I probably haven’t mentioned before but I grew up around dogs, and none of the dogs I grew up with were very well behaved, mostly because their owners just didn’t know how to treat them. My parents’ dog, who is literally so sweet, has some of the worst mannerisms. First, she barks at anything outside the door. Someone knocks, someone walks by, a car drives by, she’s barking. Second, she whines any time she wants something because, in their house, that’s the only way to get attention. And third, she begs. Constantly. Their dog knows the words pizza and cheese but still won’t sit on command (unless you ask her to sit for cheese). She will climb onto the counter to get pizza down, and she will proceed to eat the whole thing. She eats all kinds of people food (this is a different storytime for another post, I’ll link it when I get the will to write about it) which is fine if it’s something your vet and you have discussed, but in her case it led to never ending begging.
To combat the begging we’ve conditioned Lucy to get excited for super specific treats, and let me tell you, she loves it. Lucy won’t beg, but she does get excited when she sees us pull out some fruit and the blender because she knows that we’re making her ‘crate treats.’ We make these treats with all kinds of fruits and different add-ins. It’s not just these treats but they are definitely a big part of the reason why she can sit on the bed with a plate of bacon and doesn’t care at all, I’ve included photographic evidence.
If you’re looking to add some more diversity to your dog’s diet or just to create a cheap and healthy treat to help with training, hopefully these human grade, nutrient packed snacks help you.
First, you’ll need to gather up your ingredients. I made some pear treats for Lucy last night (pears are a good source of fiber, folic acid, and a whole slew of vitamins) so I used three ripe pears, a medium sized banana, and about two tablespoons of coconut oil. I also got our Ninja blender ready to use. I don’t include yogurt in her treats because I find that even a small amount of dairy doesn’t sit well with her, use what works best for your pup.
I skinned the pears because the skins don’t blend well, I also really enjoy pear skin as a snack.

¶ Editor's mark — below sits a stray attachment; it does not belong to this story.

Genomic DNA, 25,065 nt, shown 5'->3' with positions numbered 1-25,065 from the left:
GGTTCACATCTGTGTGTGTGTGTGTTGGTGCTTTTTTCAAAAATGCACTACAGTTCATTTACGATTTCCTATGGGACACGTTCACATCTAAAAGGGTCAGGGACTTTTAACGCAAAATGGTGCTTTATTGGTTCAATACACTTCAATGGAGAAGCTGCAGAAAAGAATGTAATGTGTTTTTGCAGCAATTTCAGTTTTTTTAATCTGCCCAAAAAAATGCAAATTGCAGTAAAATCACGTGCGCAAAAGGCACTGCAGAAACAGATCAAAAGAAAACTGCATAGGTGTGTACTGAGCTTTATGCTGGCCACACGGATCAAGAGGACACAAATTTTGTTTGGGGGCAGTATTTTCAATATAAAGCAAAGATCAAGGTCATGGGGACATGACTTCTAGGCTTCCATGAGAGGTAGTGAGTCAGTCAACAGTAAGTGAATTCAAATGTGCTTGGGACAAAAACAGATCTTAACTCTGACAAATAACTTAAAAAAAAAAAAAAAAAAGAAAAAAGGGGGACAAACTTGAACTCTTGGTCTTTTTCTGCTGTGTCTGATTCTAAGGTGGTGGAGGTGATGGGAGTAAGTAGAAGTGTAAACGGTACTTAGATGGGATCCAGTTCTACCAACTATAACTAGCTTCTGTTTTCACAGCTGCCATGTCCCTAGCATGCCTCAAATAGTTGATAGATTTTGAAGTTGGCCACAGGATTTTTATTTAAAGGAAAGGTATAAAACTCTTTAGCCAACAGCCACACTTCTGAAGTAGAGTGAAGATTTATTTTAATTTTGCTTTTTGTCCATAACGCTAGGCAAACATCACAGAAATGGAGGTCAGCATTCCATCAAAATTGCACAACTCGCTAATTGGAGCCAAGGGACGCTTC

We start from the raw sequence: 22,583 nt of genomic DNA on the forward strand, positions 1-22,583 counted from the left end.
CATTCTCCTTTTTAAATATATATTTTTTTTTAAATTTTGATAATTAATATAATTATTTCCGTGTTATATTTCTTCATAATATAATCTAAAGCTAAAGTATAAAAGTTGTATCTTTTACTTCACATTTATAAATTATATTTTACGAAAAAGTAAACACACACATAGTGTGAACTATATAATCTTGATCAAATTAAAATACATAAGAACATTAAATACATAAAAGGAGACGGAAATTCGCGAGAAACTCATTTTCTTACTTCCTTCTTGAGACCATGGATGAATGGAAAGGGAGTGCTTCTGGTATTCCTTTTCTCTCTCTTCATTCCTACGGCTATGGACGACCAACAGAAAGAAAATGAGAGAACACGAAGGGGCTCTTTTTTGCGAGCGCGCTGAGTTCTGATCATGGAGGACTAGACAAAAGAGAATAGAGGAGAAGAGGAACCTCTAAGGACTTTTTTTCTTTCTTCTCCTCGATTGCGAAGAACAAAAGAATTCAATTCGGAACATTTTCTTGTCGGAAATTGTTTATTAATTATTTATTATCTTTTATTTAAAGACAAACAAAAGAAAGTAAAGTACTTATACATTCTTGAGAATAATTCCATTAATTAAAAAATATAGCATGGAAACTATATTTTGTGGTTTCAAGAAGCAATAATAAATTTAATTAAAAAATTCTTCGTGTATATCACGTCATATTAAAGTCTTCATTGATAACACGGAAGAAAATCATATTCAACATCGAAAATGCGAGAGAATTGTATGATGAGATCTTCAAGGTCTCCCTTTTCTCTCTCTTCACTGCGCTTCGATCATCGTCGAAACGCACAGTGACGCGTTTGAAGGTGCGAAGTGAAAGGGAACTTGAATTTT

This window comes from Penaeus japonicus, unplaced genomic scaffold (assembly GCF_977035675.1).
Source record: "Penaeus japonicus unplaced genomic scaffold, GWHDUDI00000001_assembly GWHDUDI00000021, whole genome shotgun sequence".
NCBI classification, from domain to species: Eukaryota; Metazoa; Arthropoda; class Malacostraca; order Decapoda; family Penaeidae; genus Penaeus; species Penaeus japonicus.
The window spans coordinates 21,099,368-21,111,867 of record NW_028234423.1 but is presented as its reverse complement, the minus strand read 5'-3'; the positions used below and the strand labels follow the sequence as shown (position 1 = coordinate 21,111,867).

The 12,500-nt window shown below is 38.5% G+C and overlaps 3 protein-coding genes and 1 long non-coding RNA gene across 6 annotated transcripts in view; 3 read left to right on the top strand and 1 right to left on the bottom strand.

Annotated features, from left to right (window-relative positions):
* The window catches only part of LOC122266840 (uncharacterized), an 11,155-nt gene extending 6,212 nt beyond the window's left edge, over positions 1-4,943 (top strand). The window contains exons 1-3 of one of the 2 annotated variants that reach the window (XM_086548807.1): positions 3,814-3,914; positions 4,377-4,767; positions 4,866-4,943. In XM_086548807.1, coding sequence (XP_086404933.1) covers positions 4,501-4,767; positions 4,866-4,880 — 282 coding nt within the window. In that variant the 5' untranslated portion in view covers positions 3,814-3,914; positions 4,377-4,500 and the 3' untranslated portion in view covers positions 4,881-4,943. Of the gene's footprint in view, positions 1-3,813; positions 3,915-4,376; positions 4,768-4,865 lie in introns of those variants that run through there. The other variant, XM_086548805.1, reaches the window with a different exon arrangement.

I chopped up the pear meat and popped half of it into the blender with a banana and a tablespoon of coconut oil. Pears oxidize quickly, I know that the end result looks really unappealing, good thing Lucy doesn’t seem color discriminatory.
After that’s a good puree texture I added the second half of the ingredients and blended again.
We give Lucy some of the pureed mixture with her breakfast or dinner as a tool to get her to finish her kibble. With new treats we let her try some, she’ll let us know if she doesn’t like it. Once she gives it her approval we load up the mush into some silicone molds, we have flowers and hearts from Ikea and a large pill shape from Target. The freezer gets a little tight with the treats but once they’re frozen we put them into baggies, the orange treats below are made from fresh roasted pumpkin (make sure if you use canned pumpkin that you don’t use pumpkin pie filling).
These keep for 6-8 months but they’ve never been in our freezer more than two weeks, we make fresh treats a few times a month. We like to keep a couple different kinds on hand for diversity and to compensate any issues we notice during the day, different fruits digest differently and each treat has a different caloric value.
Let me know if your dog like a specific type of fruit, Lucy loves to try new things!
Until next time. Xx